The promotion is called “Hidden Cash,” a daily scavenger hunt for cash, a game that is taking the nation by storm. But for the promoter of Toledo’s version, Great Lakes Credit Union, the most difficult part is hiding the dough fast enough before Toledo’s money-hungry searchers show up.
“People are already out there looking before our staff can get out there to hide the envelope filled with money,” said David Seeger, president and CEO of Great Lakes Credit Union. The two-week promotion kicked off Wednesday.
Every day, the credit union places $50 cash in a white envelope and hides it some place in Toledo, Perrysburg, or Sylvania, Mr. Seeger said.
On Wednesday, it took Toledo resident Michelle Kaliken Brooks two minutes to find the envelope of cash at Wildwood Preserve Metropark. She tweeted a photo of herself holding an envelope of money at 5:26 a.m. Wednesday.
Toledo resident Erica Banks tweeted a photo at 5:50 a.m. Thursday of her find near the Toledo Museum of Art.
Clues on where to find the money are provided daily on the credit union’s Facebook page and by logging onto its Twitter account, @GreatLakesCUInc.
“We don’t want to make it too hard,” Mr. Seeger said. “We want people to find it.”
The intent of the promotion is to draw more traffic to the credit union’s social media sites. After just two days, traffic to the company’s Web site, Facebook, and Twitter “has increased by 6,000 percent,” a stunned Mr. Seeger said. Another goal is to raise public awareness of the existence of the credit union, which has been in operation since 1940.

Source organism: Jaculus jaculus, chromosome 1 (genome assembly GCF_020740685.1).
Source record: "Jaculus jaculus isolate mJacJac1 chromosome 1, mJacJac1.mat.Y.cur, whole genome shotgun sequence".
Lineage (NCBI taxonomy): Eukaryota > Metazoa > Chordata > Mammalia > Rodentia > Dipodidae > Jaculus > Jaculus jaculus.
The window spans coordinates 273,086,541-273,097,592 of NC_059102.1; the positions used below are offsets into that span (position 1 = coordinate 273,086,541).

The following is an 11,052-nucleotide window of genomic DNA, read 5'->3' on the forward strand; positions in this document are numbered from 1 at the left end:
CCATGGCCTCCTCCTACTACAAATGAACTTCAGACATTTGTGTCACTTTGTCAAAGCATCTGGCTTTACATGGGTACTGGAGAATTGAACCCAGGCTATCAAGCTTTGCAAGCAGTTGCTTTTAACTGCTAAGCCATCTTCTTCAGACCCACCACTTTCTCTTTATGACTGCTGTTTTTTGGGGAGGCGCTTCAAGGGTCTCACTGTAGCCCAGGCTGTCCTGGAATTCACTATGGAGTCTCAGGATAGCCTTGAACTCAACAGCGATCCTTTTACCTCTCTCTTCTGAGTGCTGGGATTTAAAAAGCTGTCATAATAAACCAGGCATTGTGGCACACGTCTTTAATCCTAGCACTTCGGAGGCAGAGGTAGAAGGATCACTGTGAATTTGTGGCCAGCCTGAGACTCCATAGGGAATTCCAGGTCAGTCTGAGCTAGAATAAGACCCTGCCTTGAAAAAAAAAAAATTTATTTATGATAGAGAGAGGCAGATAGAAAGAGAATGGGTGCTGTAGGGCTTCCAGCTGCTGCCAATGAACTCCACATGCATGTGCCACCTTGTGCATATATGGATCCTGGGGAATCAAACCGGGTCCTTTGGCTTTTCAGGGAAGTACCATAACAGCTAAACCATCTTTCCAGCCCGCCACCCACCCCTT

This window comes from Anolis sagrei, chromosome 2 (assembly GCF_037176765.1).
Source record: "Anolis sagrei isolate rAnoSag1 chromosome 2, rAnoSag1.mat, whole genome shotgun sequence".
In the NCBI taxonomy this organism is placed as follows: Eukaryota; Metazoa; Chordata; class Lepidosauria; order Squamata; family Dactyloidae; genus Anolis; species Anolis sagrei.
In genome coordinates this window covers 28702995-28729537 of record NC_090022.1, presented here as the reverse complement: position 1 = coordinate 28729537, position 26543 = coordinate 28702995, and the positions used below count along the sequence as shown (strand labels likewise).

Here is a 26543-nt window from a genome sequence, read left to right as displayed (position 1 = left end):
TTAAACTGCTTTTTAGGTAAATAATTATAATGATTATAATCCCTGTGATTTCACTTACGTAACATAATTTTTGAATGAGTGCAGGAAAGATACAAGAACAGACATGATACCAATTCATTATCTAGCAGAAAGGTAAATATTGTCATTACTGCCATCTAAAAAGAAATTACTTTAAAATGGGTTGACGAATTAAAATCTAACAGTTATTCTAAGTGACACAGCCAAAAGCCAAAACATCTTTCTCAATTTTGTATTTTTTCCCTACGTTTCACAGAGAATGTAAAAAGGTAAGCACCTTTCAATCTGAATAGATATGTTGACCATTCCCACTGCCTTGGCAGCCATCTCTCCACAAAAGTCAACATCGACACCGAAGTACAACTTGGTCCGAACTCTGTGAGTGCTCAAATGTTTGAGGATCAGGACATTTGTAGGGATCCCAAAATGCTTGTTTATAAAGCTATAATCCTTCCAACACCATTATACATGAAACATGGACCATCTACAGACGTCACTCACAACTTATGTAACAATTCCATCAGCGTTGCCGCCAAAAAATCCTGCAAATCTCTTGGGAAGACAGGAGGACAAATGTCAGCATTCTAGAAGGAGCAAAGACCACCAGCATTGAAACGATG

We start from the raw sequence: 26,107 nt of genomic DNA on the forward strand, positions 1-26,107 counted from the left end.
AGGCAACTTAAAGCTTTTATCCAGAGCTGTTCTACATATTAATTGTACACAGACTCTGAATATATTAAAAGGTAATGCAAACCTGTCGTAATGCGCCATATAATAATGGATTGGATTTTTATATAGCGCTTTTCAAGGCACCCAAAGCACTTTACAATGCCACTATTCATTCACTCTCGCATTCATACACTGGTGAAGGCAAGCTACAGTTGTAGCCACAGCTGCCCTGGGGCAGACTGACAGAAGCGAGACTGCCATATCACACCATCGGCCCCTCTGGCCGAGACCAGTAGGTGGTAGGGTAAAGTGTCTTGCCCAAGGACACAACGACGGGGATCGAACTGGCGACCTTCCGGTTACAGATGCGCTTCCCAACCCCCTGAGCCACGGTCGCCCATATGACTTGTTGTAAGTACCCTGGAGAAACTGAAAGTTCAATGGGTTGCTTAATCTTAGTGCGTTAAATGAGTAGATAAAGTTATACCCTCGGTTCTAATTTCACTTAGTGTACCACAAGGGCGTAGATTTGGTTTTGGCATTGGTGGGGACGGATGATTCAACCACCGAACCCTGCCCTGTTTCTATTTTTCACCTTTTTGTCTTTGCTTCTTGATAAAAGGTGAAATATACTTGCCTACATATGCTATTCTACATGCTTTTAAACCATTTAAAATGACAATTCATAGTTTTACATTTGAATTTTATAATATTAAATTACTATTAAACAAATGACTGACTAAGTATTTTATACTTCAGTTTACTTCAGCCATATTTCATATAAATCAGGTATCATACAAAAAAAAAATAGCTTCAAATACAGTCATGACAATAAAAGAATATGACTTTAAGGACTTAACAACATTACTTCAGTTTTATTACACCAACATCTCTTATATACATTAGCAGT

The Hidden Cash craze began in early June when Jason Buzi, a California real estate investor, decided the cash giveaways would be a “fun way to give back to the community” according to various media outlets that interviewed him. Mr. Buzi said he hoped the people who found the money would use the money to buy groceries or gas for other people or donate the money to the homeless or charitable causes.
Since then, others have joined in on the Hidden Cash scavenger hunt and similar efforts have expanded to other cities, including New York, Chicago, Houston, St. Louis, and Mexico City.
Mr. Seeger said he hoped Toledo-area residents would keep the spirit going and use the found money for essential items for themselves or to help others in need.
Ms. Brooks said Wednesday that she would be donating her $50 to the Lake High School Library so it could buy some new books. Ms. Banks could not be reached for comment.
Contact Federico Martinez at: firstname.lastname@example.org or 419-724-6154.